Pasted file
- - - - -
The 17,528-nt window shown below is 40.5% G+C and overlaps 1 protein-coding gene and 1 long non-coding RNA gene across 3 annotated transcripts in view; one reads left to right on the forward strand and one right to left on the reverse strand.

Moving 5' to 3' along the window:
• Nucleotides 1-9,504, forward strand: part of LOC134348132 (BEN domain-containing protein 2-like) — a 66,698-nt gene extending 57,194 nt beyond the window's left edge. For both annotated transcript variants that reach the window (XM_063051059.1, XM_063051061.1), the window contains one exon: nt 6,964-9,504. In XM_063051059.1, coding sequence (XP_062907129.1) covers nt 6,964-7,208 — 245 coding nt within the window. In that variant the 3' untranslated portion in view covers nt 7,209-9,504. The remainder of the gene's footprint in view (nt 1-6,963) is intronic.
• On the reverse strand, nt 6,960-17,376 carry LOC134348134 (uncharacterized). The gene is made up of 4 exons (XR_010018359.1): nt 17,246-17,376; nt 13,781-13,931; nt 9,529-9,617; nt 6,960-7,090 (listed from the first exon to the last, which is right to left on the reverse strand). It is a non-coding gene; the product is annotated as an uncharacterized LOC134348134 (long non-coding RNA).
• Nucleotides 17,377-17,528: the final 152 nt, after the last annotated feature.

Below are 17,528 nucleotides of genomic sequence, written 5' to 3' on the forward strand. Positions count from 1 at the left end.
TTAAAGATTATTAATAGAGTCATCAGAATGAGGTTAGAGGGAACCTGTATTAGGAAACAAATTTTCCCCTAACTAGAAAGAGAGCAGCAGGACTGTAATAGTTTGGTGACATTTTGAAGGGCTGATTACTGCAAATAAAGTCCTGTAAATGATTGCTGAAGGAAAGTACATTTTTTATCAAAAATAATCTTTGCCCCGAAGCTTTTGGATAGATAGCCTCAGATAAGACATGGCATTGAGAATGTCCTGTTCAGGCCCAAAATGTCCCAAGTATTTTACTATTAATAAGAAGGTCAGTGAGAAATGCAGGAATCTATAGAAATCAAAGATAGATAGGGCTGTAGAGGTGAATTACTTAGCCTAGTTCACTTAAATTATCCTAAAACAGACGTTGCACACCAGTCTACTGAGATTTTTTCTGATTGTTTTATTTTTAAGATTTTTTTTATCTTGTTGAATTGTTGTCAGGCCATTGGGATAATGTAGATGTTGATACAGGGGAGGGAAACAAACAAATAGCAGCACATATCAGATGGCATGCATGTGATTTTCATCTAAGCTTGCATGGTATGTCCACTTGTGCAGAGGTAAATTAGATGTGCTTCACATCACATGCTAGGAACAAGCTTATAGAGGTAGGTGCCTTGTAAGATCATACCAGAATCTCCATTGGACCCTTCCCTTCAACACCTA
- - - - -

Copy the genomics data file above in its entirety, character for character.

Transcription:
The 17,528-nt window shown below is 40.5% G+C and overlaps 1 protein-coding gene and 1 long non-coding RNA gene across 3 annotated transcripts in view; one reads left to right on the forward strand and one right to left on the reverse strand.

Moving 5' to 3' along the window:
• Nucleotides 1-9,504, forward strand: part of LOC134348132 (BEN domain-containing protein 2-like) — a 66,698-nt gene extending 57,194 nt beyond the window's left edge. For both annotated transcript variants that reach the window (XM_063051059.1, XM_063051061.1), the window contains one exon: nt 6,964-9,504. In XM_063051059.1, coding sequence (XP_062907129.1) covers nt 6,964-7,208 — 245 coding nt within the window. In that variant the 3' untranslated portion in view covers nt 7,209-9,504. The remainder of the gene's footprint in view (nt 1-6,963) is intronic.
• On the reverse strand, nt 6,960-17,376 carry LOC134348134 (uncharacterized). The gene is made up of 4 exons (XR_010018359.1): nt 17,246-17,376; nt 13,781-13,931; nt 9,529-9,617; nt 6,960-7,090 (listed from the first exon to the last, which is right to left on the reverse strand). It is a non-coding gene; the product is annotated as an uncharacterized LOC134348134 (long non-coding RNA).
• Nucleotides 17,377-17,528: the final 152 nt, after the last annotated feature.

Below are 17,528 nucleotides of genomic sequence, written 5' to 3' on the forward strand. Positions count from 1 at the left end.
TTAAAGATTATTAATAGAGTCATCAGAATGAGGTTAGAGGGAACCTGTATTAGGAAACAAATTTTCCCCTAACTAGAAAGAGAGCAGCAGGACTGTAATAGTTTGGTGACATTTTGAAGGGCTGATTACTGCAAATAAAGTCCTGTAAATGATTGCTGAAGGAAAGTACATTTTTTATCAAAAATAATCTTTGCCCCGAAGCTTTTGGATAGATAGCCTCAGATAAGACATGGCATTGAGAATGTCCTGTTCAGGCCCAAAATGTCCCAAGTATTTTACTATTAATAAGAAGGTCAGTGAGAAATGCAGGAATCTATAGAAATCAAAGATAGATAGGGCTGTAGAGGTGAATTACTTAGCCTAGTTCACTTAAATTATCCTAAAACAGACGTTGCACACCAGTCTACTGAGATTTTTTCTGATTGTTTTATTTTTAAGATTTTTTTTATCTTGTTGAATTGTTGTCAGGCCATTGGGATAATGTAGATGTTGATACAGGGGAGGGAAACAAACAAATAGCAGCACATATCAGATGGCATGCATGTGATTTTCATCTAAGCTTGCATGGTATGTCCACTTGTGCAGAGGTAAATTAGATGTGCTTCACATCACATGCTAGGAACAAGCTTATAGAGGTAGGTGCCTTGTAAGATCATACCAGAATCTCCATTGGACCCTTCCCTTCAACACCTA